Kenyan visitors put down roots in Scotland
After a wonderful eleven days of school visits and activities, we said goodbye to our four teachers and four community leaders from Kenya on Wednesday 10th June.
The visit was the result of the partnership between Crofting Connections and NECOFA Kenya School Gardens Initiative which works with rural schools and communities in the Eastern Rift Valley and has very similar aims to Crofting Connections. The partnership echoes a wider global movement to raise the profile of local small-scale food production all over the world.
The packed schedule included re-enacting a drove in Argyll, hearing about croft history in the Cairngorms, visiting vibrant remote rural schools in northern Shetland and planting trees with the Abriachan Forest Trust. The visitors were given a warm welcome wherever they went which was much needed in the unseasonable cold weather even those of us living here found hard.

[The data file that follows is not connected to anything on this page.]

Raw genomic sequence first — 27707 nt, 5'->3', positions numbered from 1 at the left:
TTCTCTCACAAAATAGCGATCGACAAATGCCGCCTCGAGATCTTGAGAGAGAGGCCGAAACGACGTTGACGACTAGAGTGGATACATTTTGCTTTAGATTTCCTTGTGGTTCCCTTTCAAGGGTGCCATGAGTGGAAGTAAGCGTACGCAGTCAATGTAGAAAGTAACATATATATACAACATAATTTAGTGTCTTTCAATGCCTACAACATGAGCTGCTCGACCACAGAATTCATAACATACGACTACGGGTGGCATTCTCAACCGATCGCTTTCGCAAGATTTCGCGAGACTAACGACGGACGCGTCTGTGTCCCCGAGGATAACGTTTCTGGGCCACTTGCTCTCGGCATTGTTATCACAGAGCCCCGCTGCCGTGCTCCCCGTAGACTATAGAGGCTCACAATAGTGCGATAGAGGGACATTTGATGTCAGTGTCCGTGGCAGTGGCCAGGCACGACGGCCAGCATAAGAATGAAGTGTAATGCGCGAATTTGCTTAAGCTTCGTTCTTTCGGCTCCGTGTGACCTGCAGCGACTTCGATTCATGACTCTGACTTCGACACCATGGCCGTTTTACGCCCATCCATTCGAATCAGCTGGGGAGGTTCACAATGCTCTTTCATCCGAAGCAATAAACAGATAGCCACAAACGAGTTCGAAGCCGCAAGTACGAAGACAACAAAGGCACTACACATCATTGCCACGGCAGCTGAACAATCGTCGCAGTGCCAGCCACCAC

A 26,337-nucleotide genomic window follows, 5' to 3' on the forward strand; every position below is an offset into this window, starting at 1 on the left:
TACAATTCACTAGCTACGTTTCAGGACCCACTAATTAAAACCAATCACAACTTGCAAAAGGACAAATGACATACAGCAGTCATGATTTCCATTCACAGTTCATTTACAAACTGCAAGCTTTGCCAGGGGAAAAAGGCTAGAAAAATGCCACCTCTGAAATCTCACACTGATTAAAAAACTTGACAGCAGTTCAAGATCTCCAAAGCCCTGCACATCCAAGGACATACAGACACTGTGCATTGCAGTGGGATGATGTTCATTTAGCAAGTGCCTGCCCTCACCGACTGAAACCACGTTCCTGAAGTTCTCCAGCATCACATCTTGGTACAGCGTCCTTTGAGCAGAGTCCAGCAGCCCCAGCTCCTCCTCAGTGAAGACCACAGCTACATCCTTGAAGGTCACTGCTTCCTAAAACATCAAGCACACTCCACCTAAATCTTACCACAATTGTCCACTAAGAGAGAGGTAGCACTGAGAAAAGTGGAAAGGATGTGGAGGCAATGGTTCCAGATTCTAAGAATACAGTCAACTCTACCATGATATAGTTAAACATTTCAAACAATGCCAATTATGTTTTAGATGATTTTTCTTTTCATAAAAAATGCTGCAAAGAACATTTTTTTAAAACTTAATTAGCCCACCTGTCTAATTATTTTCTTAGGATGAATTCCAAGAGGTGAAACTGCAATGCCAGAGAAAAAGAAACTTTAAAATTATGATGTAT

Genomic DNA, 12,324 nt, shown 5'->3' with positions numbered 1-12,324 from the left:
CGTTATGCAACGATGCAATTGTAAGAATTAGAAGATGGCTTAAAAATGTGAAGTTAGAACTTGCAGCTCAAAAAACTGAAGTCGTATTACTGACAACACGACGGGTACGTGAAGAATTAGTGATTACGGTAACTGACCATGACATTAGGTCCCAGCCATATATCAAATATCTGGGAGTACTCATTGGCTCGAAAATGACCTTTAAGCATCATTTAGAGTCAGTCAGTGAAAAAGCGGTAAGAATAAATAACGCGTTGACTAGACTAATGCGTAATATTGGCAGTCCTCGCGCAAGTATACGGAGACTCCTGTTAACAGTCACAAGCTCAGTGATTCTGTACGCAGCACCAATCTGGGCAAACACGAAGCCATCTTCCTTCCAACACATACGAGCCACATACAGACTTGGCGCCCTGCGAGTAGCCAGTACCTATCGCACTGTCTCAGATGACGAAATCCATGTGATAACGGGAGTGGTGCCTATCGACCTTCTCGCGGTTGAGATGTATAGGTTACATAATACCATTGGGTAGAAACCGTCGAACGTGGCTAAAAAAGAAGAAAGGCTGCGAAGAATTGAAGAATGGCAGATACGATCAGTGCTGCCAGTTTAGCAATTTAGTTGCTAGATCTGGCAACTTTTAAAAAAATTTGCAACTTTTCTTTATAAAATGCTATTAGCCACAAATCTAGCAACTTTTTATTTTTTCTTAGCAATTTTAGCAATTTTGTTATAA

At the Conference in the Highland Council Chambers in Inverness delegates heard how Learning for Sustainability and Food Education are acquiring a higher profile in Kenya and Scotland and schools shared their experiences of the week. Plans for future joint school work were discussed which will include the return visit of Scottish teachers to Kenya in the autumn.
More detailed reports of the learning and plans will follow and background to the trip can be found in other news items on this website.
Lochcarron primary school pupils harvest their heritage tatties and turn them into crisps.Read full article: Crispy Crofting
P6 pupils from Central Primary School celebrated the end of their transition topic this year at the High School in Inverness with a day of activities and their own version of a Caithness crofting tradition, half-yoking.Read full article: Inverness pupils take part in ‘Half-Yoking’ at the High School